My review of the 2020 Rize X

MaTar9000

Member
So I finally had a chance today to take the Rize X for a ride through the back trails and a local ski hill. All I can say is WOW. The ability to go anywhere with the Fat Tires combined with the effortless acceleration was awesome. I never thought I would be biking straight up a snow-covered ski hill, but I did and it was a snap. I played with the throttle to get a feel for it and the acceleration is quite gradual and doesn't sneak up on you. The bigger size and weight of the bike takes some getting used to after my many years on an older mountain bike. Once you get going though, it is a very natural feeling.

For my wife, we had some struggles getting her comfortable with the Rize Leisure bike so far. She is 5 foot 2 and is intimidated, so I think she has to get over her initial fear of the thing and just get riding on it to get accustomed. We brought it inside and I tilted her seat forward and lowered it further so we will go out and try again tomorrow.

I am actually very interested to compare the difference between the Rize X Torque pedal-assist vs the Leisure's Cadence pedal-assist. I wonder if I will find it noticeable.

Anyway, the X needed to be cleaned off as it was well covered in mud after my adventures today... always a good sign! Cheers, everyone!

View attachment 50213

I'm really interested knowing if you find a difference between cadence and torque sensing, my girlfriend is waiting that leisure comes back in torque before ordering and we wonder if it is worth the extra 300$! Let us know when you'll have tried it if you can :)
 

sharx8

New Member
I'm really interested knowing if you find a difference between cadence and torque sensing, my girlfriend is waiting that leisure comes back in torque before ordering and we wonder if it is worth the extra 300$! Let us know when you'll have tried it if you can :)
I took both bikes out today to compare them back to back. The biggest difference I am observing is in the smoothness of the power delivery. I found the Leisure with cadence to accelerate more briskly and abruptly so I would have to stop pedaling more often as the bike would get going very fast even if I was not pedaling hard. I found the Rize to provide a more consistent power delivery which allowed me to keep pedaling and the motor would slow accordingly making it feel more natural. The solution for the Leisure was to adjust the Pedal Assist level more frequently based on terrain and once you got used to it, there was no problem really.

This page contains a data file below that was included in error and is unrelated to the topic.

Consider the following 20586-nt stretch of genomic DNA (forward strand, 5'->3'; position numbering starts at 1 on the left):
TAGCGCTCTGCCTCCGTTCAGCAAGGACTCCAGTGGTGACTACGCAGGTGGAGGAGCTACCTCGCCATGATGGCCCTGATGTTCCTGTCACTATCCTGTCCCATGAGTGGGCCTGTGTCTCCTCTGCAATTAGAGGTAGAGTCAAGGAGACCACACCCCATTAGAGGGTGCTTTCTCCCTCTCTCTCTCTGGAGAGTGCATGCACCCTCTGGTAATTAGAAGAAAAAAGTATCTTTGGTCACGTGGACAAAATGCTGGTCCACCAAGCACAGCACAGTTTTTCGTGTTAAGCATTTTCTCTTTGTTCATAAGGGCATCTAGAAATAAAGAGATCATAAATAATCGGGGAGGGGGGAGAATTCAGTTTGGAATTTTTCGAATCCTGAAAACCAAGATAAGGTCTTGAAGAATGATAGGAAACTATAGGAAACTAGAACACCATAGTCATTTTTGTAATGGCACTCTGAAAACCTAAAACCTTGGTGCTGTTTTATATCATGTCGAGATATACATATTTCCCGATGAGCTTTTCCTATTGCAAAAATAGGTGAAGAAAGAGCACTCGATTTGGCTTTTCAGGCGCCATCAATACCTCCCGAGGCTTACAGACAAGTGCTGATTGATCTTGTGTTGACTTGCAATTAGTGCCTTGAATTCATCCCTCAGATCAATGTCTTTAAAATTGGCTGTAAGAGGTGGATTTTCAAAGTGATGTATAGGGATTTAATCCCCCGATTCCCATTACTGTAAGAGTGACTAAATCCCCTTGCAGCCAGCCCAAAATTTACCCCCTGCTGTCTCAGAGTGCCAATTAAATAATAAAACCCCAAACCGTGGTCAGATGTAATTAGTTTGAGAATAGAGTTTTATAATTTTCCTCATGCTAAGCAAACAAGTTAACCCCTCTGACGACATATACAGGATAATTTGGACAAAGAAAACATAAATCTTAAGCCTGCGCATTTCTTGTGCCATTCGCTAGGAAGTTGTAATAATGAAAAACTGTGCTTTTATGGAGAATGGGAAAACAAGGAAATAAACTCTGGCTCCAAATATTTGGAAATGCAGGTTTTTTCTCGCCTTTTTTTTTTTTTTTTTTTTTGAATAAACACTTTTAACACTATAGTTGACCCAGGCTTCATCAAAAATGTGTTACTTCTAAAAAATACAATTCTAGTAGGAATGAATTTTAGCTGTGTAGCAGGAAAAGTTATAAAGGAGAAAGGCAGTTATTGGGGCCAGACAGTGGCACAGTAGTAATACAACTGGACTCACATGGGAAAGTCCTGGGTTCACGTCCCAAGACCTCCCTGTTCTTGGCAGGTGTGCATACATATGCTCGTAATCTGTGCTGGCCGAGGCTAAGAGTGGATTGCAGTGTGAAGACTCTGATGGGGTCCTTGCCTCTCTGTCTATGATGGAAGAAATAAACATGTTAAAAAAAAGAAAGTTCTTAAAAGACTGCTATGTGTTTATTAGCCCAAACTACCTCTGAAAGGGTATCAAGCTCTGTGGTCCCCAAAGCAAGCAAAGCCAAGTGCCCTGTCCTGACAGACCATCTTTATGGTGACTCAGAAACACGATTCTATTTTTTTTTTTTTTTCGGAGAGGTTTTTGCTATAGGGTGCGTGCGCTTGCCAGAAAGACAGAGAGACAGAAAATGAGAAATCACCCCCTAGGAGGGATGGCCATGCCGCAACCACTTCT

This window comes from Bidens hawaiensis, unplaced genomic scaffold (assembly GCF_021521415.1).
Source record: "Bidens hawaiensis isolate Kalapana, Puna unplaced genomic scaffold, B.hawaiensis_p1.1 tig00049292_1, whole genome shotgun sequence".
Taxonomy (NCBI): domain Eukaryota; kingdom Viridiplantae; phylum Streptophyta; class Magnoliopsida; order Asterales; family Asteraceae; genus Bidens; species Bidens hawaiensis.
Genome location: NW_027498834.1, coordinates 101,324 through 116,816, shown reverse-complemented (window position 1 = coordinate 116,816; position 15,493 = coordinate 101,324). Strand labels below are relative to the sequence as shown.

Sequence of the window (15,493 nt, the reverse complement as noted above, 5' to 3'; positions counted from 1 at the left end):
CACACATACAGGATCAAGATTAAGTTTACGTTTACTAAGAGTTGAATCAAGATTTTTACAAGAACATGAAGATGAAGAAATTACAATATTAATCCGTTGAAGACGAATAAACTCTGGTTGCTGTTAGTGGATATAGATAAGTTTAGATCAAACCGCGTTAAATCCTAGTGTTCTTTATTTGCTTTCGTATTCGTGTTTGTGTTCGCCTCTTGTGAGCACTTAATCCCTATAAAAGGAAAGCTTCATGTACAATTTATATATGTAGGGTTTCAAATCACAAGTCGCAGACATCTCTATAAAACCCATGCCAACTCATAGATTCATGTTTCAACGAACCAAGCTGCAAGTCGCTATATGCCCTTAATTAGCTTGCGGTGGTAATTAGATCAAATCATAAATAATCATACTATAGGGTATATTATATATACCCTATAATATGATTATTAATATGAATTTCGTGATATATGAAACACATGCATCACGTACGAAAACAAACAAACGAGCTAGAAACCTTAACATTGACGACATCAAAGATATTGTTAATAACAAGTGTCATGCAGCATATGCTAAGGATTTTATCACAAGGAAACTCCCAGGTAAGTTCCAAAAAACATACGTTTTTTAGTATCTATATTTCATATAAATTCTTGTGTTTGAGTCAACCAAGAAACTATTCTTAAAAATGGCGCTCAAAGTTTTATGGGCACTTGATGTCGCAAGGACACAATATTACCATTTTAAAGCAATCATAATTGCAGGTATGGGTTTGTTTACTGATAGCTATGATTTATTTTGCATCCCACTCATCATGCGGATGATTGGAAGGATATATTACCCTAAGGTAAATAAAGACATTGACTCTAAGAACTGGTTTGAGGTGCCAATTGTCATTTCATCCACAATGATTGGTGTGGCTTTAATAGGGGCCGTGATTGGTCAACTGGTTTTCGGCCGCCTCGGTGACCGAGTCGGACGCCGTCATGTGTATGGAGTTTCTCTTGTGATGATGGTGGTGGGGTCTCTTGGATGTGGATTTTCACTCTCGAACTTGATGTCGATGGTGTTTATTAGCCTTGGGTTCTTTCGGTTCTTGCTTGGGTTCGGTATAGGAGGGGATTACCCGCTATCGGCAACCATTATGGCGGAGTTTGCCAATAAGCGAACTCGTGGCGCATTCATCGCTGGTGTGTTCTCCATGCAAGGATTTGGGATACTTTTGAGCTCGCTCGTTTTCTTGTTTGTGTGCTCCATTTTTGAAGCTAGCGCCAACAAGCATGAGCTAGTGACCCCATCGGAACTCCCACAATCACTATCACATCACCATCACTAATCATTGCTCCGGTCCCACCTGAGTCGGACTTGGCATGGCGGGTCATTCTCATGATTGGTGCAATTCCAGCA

If you were to ask me would I pay $300 just for torque sensing, I would say no. If you were to ask me would I pay $300 for torque sensing AND a battery bump from 16AH to 20AH, then I think the answer would be yes, especially if planning longer distance rides, and also to match your Rize X's range. In my case, I opted for the lower-priced Leisure as it was available right away and the added range was not too big an issue. When I look at the site today, it no longer offers the torque and 20AH upgrade on the Leisure. Also, the description is of a 500W motor for Leisure vs the Rize X now indicating 750W. I'm not sure if that means I actually have a 750W and she has a 500W. I could not tell the difference and in fact, the Leisure felt faster for some reason (Lighter battery or perhaps because I haven't unlocked the speed limits). Cheers!
 
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I kept on using the bike and it still works really well! I've done more than 600km on it now, and everything still feels new. I've only had 1 problem with the bike so far, at some point I was unable to take out the battery. I wrote to Rize Bikes and they came back to me within few days with a video on how to take out the battery when it is stock. It took me about 5 minutes and everything is now back to normal, so really great consumer service there.